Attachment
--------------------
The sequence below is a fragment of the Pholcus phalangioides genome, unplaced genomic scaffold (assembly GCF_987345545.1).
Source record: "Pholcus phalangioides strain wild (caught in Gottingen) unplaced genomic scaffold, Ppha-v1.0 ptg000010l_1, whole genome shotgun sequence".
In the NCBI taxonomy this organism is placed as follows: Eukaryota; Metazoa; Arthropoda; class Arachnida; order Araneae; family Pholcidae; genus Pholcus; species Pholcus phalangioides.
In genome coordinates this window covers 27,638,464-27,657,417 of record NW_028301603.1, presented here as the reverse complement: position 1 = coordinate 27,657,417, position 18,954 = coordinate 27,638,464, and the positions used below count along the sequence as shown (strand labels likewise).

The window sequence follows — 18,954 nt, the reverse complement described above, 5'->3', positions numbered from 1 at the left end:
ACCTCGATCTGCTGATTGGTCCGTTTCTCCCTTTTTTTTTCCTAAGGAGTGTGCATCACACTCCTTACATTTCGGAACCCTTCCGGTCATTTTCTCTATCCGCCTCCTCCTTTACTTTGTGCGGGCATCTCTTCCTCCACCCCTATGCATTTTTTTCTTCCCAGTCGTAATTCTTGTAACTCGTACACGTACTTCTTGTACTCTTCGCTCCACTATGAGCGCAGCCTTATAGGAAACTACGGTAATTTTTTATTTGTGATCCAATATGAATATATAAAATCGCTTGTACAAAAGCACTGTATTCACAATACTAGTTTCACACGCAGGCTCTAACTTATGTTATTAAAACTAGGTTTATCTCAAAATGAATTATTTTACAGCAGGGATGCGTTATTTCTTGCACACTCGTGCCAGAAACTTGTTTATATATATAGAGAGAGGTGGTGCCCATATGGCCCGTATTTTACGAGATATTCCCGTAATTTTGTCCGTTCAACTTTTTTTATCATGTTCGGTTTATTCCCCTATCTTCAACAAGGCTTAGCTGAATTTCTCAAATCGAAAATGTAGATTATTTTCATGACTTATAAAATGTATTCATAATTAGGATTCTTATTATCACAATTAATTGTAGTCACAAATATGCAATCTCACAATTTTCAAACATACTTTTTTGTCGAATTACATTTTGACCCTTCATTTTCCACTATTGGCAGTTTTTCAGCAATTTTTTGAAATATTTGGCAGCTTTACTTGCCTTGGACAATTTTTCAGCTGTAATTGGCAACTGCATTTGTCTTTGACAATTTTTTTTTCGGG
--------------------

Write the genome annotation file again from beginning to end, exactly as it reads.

The sequence below is a fragment of the Pholcus phalangioides genome, unplaced genomic scaffold (assembly GCF_987345545.1).
Source record: "Pholcus phalangioides strain wild (caught in Gottingen) unplaced genomic scaffold, Ppha-v1.0 ptg000010l_1, whole genome shotgun sequence".
In the NCBI taxonomy this organism is placed as follows: Eukaryota; Metazoa; Arthropoda; class Arachnida; order Araneae; family Pholcidae; genus Pholcus; species Pholcus phalangioides.
In genome coordinates this window covers 27,638,464-27,657,417 of record NW_028301603.1, presented here as the reverse complement: position 1 = coordinate 27,657,417, position 18,954 = coordinate 27,638,464, and the positions used below count along the sequence as shown (strand labels likewise).

The window sequence follows — 18,954 nt, the reverse complement described above, 5'->3', positions numbered from 1 at the left end:
ACCTCGATCTGCTGATTGGTCCGTTTCTCCCTTTTTTTTTCCTAAGGAGTGTGCATCACACTCCTTACATTTCGGAACCCTTCCGGTCATTTTCTCTATCCGCCTCCTCCTTTACTTTGTGCGGGCATCTCTTCCTCCACCCCTATGCATTTTTTTCTTCCCAGTCGTAATTCTTGTAACTCGTACACGTACTTCTTGTACTCTTCGCTCCACTATGAGCGCAGCCTTATAGGAAACTACGGTAATTTTTTATTTGTGATCCAATATGAATATATAAAATCGCTTGTACAAAAGCACTGTATTCACAATACTAGTTTCACACGCAGGCTCTAACTTATGTTATTAAAACTAGGTTTATCTCAAAATGAATTATTTTACAGCAGGGATGCGTTATTTCTTGCACACTCGTGCCAGAAACTTGTTTATATATATAGAGAGAGGTGGTGCCCATATGGCCCGTATTTTACGAGATATTCCCGTAATTTTGTCCGTTCAACTTTTTTTATCATGTTCGGTTTATTCCCCTATCTTCAACAAGGCTTAGCTGAATTTCTCAAATCGAAAATGTAGATTATTTTCATGACTTATAAAATGTATTCATAATTAGGATTCTTATTATCACAATTAATTGTAGTCACAAATATGCAATCTCACAATTTTCAAACATACTTTTTTGTCGAATTACATTTTGACCCTTCATTTTCCACTATTGGCAGTTTTTCAGCAATTTTTTGAAATATTTGGCAGCTTTACTTGCCTTGGACAATTTTTCAGCTGTAATTGGCAACTGCATTTGTCTTTGACAATTTTTTTTTCGGG